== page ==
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33

 

using a good deal of rhetoric but I am also desperately trying to grasp that which passeth understanding, and with which I am daily now face to face. That is Baba and His love.

 

The other day we went to Baba's home at Pimpalgaon, a most peaceful, biblical area, with small mountains enclosing the valley in which are Baba's buildings and gardens, beautifully kept by the girls. He led us on a hike up the hill where He spent many months in seclusion. There is a holy atmosphere there, and we enjoyed the experience. Baba threw me a little rock, to keep. He showed us around His quarters and where the others stayed. The men sleep mostly on the floor. The women, Rano and Dr. Goher, are in the house. Baba had spent the Man-O-Nash period on the mountain—when He worked extremely hard, was exhausted, and wanted "to step out of the Universe." I think the ashram is called "Meherazad" (free, flourishing). Gustaji, an old disciple, has spent 27 years in silence. An incident was told of Baba saving him from a bath or worse when he was on watch and tried to step off into a reservoir in the dark. Baba clapped His hands every time he tried to go forward.

 

Tuesday, 21st. The news is way ahead of me! Baba will give me a brooch made with His hair for you, He reminded me today.

 

We were in Sakori yesterday. A great experience. We passed Rahuri Ashram, now disbanded, for Masts and God-mad. We were supposed to go to Sai Baba's place at Shirdi, but time got there first. We were feasted and dined by Godavri Mai, the woman in charge of the Sakori Ashram. Baba told us a fantastic story of what happened to Upasni Maharaj, but I shall have to tell you in person. It was a beautiful ride of 56 miles each way. On the road we stopped at a well from which water is drawn by eight oxen that go and stop to songs. Otherwise they get too lazy. A band of the ubiquitous gypsies, buffalo cows, camels, baby donkeys, kid goats, calves, colts, women with burdens on their heads, an endless parade of picturesque India. I told Fred W. that "Life Magazine" could find plenty of material. Everything is green, although this is semi-desert. Heads must be covered, I found out from a headache.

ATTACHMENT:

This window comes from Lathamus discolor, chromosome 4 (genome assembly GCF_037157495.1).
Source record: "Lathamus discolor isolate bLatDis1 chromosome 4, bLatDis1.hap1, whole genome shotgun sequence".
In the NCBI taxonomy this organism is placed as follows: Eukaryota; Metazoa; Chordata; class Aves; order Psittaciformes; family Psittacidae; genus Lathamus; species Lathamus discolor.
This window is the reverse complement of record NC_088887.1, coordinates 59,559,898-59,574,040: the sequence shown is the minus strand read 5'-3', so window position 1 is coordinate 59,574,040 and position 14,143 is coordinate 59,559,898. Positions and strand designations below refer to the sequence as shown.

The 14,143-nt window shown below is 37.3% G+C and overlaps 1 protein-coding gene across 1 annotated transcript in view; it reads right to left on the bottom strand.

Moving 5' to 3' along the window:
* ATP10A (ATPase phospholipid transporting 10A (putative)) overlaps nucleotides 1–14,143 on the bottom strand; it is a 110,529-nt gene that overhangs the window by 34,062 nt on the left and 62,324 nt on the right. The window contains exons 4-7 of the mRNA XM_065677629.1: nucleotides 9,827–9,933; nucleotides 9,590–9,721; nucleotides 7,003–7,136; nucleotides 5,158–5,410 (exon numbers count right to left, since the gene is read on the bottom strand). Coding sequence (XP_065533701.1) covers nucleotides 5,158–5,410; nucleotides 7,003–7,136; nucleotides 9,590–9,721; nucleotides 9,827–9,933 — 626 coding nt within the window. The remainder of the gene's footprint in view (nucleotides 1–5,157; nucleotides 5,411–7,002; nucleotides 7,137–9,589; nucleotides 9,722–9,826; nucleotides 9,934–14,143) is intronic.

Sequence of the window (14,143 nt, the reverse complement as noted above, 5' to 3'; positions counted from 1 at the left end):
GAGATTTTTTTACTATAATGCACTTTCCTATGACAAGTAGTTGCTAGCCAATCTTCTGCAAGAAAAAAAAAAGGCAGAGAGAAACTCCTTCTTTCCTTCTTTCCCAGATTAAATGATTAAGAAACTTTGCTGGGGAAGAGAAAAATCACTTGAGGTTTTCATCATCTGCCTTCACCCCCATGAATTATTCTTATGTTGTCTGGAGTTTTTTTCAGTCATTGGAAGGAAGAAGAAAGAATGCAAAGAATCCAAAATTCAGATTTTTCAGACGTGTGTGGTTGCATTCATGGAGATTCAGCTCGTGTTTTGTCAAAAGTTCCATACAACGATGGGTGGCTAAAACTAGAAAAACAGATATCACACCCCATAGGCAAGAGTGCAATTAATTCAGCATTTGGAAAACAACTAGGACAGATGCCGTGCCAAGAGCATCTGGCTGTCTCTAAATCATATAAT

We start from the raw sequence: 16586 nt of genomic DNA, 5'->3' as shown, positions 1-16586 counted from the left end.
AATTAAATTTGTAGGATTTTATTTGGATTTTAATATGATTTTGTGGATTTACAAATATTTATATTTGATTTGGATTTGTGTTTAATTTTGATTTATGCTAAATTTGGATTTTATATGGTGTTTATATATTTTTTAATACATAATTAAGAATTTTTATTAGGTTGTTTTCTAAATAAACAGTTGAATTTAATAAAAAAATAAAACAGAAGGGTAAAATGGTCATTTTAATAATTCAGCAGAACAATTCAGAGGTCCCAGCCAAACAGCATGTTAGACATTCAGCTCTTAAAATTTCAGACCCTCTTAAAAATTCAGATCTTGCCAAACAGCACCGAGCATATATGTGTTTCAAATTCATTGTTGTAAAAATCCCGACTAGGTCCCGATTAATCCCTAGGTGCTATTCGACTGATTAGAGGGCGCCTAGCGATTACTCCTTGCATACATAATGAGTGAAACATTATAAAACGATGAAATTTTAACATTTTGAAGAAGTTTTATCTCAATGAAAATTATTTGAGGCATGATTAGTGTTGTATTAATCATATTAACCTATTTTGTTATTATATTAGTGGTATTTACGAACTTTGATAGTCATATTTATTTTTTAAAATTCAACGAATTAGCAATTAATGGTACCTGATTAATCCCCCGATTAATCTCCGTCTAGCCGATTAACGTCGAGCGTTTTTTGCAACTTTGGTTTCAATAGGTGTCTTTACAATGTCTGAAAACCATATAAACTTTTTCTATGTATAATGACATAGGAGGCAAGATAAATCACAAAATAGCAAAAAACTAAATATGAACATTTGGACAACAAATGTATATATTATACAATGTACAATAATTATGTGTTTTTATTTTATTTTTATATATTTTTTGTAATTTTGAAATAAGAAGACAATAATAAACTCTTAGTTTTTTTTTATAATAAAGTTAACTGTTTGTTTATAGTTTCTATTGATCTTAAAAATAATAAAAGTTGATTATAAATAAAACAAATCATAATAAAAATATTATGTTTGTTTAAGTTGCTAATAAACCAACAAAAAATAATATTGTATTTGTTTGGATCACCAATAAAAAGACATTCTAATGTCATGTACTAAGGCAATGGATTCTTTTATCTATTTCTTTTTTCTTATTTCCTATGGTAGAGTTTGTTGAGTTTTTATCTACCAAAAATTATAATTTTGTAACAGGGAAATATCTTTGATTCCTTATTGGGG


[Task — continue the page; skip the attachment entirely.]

Played ping pong with Phillipe at 5:30 a.m. Baba plays, too. Today He showed us how to play marbles. He offered a prize—but did not give me a marble till the end. I said nothing, because I knew He was doing it on pur­pose. I discovered, by Baba pointing it out to me, that I am quite assertive.

 

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